Ten Acre Wood
Know before you go
Parking informationParking is available in Charville Lane
Either walk into the reserve via Gutteridge Wood or enter from the south at Charville Lane. The U7 bus stops in Charville Lane, while the 90 bus stops in Kingshill Avenue. Hillingdon (Piccadilly line) is the nearest station, walking via Gutterdige Wood.
There are slopes at Ten Acre Wood where the path crosses the flood-control bund. Gates and barriers excluding illegal motorcycle use mean the site is inaccessible to wheelchairs, and this is also the case on the Hillingdon Trail. The main path is well surfaced, but other parts can be muddy. Parking is available in Charville Lane.
When to visit
Opening timesOpen at all times
Best time to visitApril to July
About the reserve
An area of traditional countryside character, where ancient woodland and wildflower meadows meet. Ten Acre Wood in Hillingdon is a haven for birds as hawthorn and blackthorn grow beneath the trunks of old oaks, while meadows, marsh and a small pond add variety. The meadows range from dry to wet, and Yeading Brook runs along the western side of the woodland in the north and the eastern edge in the south.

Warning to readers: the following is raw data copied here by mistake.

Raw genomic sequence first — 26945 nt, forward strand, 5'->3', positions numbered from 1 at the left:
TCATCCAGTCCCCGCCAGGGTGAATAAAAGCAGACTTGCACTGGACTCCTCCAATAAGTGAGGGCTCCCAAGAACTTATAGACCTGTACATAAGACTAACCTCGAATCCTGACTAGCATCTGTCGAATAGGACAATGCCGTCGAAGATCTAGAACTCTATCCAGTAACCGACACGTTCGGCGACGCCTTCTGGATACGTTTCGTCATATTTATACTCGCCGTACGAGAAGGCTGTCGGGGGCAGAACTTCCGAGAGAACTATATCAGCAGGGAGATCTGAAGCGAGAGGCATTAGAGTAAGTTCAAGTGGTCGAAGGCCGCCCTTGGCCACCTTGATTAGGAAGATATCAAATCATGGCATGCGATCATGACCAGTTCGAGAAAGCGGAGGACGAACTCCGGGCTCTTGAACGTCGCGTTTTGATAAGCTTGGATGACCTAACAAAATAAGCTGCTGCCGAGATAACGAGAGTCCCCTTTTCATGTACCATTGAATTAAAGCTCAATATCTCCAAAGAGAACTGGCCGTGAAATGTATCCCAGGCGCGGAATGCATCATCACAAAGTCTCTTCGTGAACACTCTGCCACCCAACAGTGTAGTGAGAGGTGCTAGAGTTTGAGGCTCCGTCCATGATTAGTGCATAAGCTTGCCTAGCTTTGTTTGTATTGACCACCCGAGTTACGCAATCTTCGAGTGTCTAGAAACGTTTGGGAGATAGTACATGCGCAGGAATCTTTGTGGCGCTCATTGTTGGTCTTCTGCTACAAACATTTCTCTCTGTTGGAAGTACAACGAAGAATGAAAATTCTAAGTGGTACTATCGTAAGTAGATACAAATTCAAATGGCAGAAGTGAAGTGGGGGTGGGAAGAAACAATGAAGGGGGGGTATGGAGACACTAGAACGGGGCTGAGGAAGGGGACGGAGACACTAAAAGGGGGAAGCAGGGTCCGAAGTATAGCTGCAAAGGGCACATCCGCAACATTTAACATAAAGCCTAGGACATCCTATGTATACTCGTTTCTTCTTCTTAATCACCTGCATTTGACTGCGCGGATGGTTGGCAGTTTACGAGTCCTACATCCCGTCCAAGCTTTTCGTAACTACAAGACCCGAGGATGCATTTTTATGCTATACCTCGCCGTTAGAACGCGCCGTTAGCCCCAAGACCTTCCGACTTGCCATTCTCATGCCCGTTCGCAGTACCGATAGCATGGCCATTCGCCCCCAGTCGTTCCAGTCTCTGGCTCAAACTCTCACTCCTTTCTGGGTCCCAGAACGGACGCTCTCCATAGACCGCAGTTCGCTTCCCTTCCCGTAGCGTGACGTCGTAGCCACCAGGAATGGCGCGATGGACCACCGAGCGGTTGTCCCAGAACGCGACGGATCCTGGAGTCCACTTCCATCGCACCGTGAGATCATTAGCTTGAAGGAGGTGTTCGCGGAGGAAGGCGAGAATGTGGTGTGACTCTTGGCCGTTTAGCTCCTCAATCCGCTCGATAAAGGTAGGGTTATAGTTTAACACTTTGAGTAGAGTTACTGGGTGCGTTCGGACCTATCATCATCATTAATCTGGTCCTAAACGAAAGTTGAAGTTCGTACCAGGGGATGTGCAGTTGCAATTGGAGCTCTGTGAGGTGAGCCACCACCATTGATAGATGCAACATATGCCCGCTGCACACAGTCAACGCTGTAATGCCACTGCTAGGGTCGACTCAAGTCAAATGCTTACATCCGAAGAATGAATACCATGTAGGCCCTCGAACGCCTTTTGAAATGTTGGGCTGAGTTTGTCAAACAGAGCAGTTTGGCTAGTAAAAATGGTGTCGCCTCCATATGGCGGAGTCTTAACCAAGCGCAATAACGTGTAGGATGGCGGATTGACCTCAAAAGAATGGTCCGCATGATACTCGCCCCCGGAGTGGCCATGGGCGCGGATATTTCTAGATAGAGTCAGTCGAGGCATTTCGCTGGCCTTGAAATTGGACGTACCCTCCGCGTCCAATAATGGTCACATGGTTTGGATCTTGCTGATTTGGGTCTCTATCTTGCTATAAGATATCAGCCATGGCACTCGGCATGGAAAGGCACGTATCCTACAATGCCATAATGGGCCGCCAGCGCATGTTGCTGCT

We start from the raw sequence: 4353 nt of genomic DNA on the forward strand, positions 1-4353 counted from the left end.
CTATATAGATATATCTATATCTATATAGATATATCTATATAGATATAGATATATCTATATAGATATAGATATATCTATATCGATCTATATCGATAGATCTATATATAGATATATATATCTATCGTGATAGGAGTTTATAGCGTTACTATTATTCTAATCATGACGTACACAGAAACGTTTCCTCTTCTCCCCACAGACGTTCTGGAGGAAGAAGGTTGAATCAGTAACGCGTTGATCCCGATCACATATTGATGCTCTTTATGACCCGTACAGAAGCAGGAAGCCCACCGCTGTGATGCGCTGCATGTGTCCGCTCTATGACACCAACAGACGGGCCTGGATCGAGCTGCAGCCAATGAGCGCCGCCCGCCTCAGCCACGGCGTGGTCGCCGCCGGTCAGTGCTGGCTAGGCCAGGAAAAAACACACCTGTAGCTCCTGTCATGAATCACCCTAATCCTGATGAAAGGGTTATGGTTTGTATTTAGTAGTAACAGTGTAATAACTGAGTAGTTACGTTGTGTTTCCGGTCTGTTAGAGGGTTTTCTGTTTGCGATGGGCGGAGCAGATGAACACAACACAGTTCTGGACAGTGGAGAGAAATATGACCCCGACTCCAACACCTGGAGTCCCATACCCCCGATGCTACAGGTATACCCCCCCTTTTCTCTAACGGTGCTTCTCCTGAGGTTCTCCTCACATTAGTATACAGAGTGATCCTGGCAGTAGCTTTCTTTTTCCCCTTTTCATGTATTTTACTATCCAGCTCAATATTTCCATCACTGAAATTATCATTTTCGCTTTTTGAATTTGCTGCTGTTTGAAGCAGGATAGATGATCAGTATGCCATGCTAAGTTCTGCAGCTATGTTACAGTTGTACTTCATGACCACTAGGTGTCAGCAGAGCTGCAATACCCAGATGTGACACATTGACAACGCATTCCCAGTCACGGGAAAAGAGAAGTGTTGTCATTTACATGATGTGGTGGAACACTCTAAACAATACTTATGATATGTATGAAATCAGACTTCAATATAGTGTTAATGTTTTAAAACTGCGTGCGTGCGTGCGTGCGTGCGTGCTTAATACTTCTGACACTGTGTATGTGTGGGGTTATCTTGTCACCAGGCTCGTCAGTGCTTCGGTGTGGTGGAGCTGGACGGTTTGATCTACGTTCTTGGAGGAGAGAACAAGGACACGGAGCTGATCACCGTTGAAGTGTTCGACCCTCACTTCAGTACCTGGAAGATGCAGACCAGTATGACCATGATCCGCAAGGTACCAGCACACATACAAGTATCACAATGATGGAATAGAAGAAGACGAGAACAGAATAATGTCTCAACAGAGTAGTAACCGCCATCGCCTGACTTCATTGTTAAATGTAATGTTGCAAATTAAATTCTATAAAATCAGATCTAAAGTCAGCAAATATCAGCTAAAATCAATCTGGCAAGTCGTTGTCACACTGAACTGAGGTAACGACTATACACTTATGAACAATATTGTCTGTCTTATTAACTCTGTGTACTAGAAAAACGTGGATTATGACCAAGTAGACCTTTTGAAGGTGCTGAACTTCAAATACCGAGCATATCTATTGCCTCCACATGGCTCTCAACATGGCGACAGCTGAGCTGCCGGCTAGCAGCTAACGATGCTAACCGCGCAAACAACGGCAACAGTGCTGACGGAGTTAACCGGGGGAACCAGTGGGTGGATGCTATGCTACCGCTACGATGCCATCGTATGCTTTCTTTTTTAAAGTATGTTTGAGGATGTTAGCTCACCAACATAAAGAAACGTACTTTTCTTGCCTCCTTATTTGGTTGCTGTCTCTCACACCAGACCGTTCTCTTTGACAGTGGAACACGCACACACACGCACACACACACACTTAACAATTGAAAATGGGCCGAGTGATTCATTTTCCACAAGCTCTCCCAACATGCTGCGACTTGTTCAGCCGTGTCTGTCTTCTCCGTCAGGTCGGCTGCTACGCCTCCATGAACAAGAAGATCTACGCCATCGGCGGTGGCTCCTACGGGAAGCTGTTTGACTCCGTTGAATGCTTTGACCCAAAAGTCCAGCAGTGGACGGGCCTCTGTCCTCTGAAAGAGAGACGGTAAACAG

History of Ten Acre Wood
The woodland has largely developed from a plantation of oaks, planted in the late 19th century; much of the canopy stands over an understorey of hazel, with hawthorn, blackthorn and field maple. North, Long and Cowslip Meadows on its western fringes, blooming with meadowsweet and sneezewort, are surviving examples of old clay meadows. A dedicated volunteer group have worked tirelessly to conserve this area for more than 30 years and persuaded landowner Hillingdon Council to designate Ten Acre Wood as part of Yeading Woods Local Nature Reserve in 1990, which also includes adjacent Gutteridge Wood.
Management of Ten Acre Wood
Coppicing at Ten Acre Wood – which was reinstated in 1983 - rejuvenates the hazel and ground flora and creates woodland glades. River improvements along Yeading Brook have reduced shading from overhanging vegetation and created a more natural river flow with brash berms, helping the river sustain more invertebrate and fish species.
Status of Ten Acre Wood
Within a Site of Metropolitan Importance for Nature Conservation, Local Nature Reserve, Metropolitan Green Belt
Volunteer with Ten Acre Wood's team
To find out about the next session contact Simon Hawkins on 07772 821 134 or email firstname.lastname@example.org.